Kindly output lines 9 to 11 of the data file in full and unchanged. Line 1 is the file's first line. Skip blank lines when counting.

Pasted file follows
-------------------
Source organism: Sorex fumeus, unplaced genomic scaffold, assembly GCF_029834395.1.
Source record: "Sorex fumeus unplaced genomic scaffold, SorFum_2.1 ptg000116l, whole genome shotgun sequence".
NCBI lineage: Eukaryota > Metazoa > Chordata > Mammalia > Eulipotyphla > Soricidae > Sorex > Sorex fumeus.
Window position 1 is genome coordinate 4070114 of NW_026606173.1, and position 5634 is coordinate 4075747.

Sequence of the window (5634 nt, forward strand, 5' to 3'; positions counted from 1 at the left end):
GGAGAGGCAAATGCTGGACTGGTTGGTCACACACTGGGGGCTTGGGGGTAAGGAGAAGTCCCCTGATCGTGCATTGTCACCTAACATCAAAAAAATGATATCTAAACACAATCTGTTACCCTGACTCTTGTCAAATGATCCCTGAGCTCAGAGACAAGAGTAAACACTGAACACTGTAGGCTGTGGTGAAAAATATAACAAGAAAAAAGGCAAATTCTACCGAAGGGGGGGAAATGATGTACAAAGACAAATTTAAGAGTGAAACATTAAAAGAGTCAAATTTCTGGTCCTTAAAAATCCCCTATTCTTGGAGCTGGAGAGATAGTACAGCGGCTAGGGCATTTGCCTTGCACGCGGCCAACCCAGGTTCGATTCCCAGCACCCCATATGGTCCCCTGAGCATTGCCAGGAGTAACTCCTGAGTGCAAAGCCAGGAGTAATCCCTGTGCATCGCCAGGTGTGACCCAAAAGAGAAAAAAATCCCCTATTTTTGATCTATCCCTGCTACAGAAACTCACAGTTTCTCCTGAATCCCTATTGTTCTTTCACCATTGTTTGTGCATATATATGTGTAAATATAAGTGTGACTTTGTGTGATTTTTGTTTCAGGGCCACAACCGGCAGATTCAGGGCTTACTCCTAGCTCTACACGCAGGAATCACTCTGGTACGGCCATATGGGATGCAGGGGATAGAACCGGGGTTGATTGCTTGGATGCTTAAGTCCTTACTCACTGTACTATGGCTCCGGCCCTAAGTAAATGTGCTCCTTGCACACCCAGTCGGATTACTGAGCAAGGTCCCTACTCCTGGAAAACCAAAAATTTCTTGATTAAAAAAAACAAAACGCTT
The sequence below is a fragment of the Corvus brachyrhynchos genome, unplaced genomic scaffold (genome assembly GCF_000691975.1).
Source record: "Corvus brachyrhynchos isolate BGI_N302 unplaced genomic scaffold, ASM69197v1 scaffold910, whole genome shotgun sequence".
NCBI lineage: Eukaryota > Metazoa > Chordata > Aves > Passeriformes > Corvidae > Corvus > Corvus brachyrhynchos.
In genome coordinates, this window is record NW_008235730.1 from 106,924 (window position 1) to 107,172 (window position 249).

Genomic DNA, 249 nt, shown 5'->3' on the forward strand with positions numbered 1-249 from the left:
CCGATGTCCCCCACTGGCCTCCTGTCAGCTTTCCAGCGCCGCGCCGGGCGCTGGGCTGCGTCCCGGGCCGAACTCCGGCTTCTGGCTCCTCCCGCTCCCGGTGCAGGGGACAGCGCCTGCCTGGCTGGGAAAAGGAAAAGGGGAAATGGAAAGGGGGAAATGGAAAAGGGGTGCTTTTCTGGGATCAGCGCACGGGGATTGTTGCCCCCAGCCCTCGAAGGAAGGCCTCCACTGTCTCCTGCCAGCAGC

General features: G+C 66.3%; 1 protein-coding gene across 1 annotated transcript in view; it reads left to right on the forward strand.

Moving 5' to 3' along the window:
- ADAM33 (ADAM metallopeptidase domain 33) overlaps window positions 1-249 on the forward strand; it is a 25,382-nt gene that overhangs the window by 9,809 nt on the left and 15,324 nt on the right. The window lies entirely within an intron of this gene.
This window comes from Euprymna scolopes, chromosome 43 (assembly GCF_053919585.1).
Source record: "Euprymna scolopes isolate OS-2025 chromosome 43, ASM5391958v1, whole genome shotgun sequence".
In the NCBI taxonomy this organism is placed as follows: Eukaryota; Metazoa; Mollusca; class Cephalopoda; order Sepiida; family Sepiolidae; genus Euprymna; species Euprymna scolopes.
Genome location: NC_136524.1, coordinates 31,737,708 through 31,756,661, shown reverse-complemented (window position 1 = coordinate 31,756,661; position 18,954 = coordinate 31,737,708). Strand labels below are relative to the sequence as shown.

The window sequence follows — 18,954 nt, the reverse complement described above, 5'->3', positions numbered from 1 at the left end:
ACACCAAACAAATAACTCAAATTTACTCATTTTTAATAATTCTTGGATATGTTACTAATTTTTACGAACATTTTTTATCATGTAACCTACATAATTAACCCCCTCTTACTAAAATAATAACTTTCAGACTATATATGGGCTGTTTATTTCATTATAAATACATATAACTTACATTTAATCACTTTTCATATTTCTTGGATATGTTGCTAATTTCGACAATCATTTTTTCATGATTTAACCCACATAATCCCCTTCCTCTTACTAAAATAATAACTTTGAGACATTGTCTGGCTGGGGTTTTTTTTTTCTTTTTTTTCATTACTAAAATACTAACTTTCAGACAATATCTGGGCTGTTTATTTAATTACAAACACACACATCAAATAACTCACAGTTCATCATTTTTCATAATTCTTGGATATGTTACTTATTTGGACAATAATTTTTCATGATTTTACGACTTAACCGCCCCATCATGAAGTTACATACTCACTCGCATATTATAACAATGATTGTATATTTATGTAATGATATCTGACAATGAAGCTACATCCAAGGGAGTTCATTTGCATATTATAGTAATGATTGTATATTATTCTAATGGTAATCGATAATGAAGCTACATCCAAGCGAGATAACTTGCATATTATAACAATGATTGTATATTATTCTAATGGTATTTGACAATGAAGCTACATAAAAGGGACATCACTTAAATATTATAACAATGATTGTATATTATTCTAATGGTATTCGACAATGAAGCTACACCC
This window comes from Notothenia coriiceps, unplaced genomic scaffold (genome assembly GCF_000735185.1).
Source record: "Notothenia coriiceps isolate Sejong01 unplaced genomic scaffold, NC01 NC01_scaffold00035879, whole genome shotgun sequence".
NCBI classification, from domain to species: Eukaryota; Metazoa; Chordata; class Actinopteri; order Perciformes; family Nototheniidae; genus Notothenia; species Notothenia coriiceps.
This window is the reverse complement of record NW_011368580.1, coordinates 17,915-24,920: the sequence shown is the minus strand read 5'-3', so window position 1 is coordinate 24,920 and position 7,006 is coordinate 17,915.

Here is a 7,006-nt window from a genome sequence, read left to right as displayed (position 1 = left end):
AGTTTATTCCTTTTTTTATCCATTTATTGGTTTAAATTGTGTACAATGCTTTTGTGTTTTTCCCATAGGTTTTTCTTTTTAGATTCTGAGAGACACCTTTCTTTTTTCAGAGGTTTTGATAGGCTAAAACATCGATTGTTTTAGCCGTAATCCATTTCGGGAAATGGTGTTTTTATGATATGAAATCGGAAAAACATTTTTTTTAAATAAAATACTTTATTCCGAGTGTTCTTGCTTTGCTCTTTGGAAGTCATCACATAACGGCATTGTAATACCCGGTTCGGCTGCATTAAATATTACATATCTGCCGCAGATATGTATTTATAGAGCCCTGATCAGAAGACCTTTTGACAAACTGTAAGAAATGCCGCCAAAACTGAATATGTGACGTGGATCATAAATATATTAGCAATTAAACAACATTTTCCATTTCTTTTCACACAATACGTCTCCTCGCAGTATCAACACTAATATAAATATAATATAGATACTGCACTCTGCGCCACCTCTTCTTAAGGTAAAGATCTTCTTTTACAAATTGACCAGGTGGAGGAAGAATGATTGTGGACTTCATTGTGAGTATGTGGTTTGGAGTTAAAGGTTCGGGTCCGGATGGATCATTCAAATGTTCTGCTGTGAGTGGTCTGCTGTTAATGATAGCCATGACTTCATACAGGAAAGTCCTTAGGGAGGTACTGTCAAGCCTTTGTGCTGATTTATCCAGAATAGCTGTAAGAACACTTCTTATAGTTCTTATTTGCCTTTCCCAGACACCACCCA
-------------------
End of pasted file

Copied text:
NCBI lineage: Eukaryota > Metazoa > Chordata > Aves > Passeriformes > Corvidae > Corvus > Corvus brachyrhynchos.
In genome coordinates, this window is record NW_008235730.1 from 106,924 (window position 1) to 107,172 (window position 249).

Genomic DNA, 249 nt, shown 5'->3' on the forward strand with positions numbered 1-249 from the left: